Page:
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Editors' Note: Government Meddling at its Worst

| By David Savona , Marvin R. Shanken | From Mario Carbone, November/December 2016
Editors' Note: Government Meddling at its Worst

The summer of 2016 will be remembered for many things. The first commercial flight between the United States and Cuba in 55 years. A combative presidential campaign between two polarizing nominees. And the greatest number of new cigar brands, sizes and blends ever released upon the U.S. market.

The third item seems like good news, but comes with a cruel, savage caveat—it will almost certainly never happen again.

While summer is the traditional time for new releases, we've never seen anything like this past year. One cigarmaker launched more than 1,000 new SKUs. Most had dozens, some had hundreds. Why so many new cigars?

The answer is the U.S. government. The Food and Drug Administration, which now regulates the American cigar industry, was ready to enact a package of onerous and uncertain restrictions. August 8 was the deadline before they kicked in. Most cigars launched after that date would be illegal to sell in the United States without FDA approval. The government has been short with details, but two things are certain: it will be expensive—perhaps $100,000 or more per cigar brand—and it will be slow.

To get an idea of how submissions for new cigar releases may fare look at the cigarette industry, which has been regulated by the FDA since 2009. A 2012 Associated Press analysis found that innovation ground to a halt after the FDA took over. "Four hundred products submitted for review since March 2011 are being kept off the market," Michael Felderbaum wrote for the AP. Industry reviews estimated to take 90 days took years, in some cases, with "about 90 percent" of applications taking more than one year.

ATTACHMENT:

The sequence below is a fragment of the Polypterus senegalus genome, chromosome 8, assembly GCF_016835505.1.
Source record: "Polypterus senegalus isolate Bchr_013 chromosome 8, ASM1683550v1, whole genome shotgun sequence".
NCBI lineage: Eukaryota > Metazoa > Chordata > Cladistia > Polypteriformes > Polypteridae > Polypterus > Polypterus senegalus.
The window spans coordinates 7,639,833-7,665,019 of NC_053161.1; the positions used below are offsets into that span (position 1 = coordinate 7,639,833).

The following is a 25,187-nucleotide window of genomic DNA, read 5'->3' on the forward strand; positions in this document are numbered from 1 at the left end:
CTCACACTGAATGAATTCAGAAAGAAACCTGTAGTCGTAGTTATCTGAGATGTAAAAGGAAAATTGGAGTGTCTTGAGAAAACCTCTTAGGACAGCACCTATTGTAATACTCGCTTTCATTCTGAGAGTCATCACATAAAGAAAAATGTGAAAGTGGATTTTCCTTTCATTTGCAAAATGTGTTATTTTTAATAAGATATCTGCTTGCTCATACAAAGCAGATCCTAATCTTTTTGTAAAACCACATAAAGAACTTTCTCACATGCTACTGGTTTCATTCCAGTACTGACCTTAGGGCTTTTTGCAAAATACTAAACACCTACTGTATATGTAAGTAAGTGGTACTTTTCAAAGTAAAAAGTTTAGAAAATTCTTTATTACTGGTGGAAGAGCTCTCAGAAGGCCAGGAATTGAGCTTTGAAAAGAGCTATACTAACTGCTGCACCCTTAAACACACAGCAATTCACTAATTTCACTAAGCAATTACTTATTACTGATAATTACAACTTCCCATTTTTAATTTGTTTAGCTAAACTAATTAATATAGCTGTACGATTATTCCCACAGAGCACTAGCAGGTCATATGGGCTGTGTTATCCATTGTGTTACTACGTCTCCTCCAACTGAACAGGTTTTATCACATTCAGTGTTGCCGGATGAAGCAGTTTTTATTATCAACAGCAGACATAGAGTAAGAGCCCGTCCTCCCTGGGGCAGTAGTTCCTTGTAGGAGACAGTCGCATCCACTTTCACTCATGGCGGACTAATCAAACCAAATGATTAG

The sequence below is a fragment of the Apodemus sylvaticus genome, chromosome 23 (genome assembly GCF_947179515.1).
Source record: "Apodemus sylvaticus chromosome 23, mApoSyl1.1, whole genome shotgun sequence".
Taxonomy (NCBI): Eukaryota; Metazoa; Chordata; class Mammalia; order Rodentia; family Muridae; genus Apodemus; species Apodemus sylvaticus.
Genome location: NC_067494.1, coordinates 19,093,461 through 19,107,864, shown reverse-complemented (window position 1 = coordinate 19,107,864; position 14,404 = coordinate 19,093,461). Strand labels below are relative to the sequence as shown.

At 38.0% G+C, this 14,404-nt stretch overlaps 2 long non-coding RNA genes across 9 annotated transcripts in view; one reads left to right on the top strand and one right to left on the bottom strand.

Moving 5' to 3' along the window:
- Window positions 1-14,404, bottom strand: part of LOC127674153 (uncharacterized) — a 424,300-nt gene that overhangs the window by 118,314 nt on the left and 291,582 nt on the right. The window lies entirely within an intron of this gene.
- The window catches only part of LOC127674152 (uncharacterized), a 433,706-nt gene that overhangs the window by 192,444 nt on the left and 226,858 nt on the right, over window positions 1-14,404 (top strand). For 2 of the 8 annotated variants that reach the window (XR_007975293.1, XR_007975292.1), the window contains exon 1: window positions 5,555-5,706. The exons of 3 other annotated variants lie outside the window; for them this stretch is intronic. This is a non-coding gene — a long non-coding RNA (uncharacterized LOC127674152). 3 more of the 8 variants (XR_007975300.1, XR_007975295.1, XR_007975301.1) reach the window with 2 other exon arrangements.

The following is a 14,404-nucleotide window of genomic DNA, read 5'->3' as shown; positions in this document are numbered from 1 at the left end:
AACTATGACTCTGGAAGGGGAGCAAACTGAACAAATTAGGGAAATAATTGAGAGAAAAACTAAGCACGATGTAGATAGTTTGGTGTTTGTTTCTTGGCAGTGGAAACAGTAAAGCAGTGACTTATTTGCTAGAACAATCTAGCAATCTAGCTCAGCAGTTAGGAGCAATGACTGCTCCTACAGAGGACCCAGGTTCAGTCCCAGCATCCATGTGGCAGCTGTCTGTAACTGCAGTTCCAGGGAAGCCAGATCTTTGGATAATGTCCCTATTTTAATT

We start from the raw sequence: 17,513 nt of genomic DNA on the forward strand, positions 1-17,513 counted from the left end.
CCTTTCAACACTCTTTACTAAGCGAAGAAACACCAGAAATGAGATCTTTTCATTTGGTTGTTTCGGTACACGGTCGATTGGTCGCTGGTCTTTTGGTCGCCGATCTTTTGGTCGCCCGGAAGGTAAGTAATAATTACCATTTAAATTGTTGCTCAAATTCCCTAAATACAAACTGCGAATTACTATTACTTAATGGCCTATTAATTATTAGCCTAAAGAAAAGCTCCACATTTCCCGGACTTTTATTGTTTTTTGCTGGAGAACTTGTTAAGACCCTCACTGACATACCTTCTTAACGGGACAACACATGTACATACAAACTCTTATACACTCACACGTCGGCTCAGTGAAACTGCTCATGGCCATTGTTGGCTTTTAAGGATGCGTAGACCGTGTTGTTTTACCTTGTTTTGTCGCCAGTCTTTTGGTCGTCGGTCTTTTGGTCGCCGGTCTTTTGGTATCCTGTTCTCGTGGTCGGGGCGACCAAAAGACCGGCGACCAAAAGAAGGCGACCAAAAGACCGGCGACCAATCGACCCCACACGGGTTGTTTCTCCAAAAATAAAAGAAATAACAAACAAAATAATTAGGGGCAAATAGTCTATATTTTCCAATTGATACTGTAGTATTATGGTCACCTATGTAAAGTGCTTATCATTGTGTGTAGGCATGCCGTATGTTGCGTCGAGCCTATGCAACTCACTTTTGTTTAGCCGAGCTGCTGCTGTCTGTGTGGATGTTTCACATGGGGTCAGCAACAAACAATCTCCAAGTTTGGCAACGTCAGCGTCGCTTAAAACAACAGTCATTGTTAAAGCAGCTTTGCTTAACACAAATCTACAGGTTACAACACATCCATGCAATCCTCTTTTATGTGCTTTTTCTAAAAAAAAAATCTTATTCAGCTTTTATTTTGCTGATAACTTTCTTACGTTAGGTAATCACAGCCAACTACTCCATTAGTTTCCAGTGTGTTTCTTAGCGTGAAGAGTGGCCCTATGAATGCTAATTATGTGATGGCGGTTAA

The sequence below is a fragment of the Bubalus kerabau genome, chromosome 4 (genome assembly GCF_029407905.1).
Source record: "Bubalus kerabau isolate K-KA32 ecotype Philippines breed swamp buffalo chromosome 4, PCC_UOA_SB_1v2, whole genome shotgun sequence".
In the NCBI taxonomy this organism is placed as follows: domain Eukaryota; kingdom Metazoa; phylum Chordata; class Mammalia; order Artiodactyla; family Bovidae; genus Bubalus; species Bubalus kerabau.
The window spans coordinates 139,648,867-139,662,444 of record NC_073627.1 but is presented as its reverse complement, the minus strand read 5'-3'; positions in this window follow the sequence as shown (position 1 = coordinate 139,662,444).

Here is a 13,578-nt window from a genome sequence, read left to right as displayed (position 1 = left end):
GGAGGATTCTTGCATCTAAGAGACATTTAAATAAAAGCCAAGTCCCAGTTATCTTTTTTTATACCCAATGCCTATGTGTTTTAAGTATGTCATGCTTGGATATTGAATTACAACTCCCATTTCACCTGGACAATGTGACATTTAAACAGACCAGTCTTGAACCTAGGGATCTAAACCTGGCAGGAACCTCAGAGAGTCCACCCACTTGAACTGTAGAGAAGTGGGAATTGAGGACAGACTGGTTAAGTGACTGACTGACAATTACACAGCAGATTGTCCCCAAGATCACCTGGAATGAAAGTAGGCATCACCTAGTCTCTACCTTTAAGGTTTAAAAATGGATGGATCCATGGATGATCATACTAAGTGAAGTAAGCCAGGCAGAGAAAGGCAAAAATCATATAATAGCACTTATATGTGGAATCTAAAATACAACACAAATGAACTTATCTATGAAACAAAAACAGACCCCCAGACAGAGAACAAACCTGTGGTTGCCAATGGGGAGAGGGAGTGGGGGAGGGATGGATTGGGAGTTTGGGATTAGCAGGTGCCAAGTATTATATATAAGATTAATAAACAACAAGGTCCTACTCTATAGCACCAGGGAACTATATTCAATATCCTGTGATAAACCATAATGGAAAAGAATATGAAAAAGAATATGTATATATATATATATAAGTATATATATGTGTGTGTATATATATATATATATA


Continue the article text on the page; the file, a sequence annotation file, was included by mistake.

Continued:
This is what's coming for handmade, premium cigars—an industry that relies on new releases far more than cigarettes.

New products are celebrated in the cigar market, and cigarmakers are artists who experiment with new shapes, tobaccos and blends. The consumer decides if a new brand lives or dies. These new restrictions will lead cigarmakers to focus their efforts on cigars that have already been sold, cigars that don't have to jump through, over and around the obstacles the government has placed in their path. Thankfully, we have the large number of new cigars that were just created to make that August 8 deadline. Over time cigar companies will parse them out. But what if a new company decides to enter the industry? Or a new tobacco type is developed? Or someone invents a new size or shape?

This is government meddling at its worst. How can new companies fairly compete? Where is the justice in making new product launches so difficult to bring to life that few would dare to even try?

If a company makes a product that the consumer doesn't want, it deserves to fail. That's capitalism. But when the government locks down an industry, that's stagnation by regulation.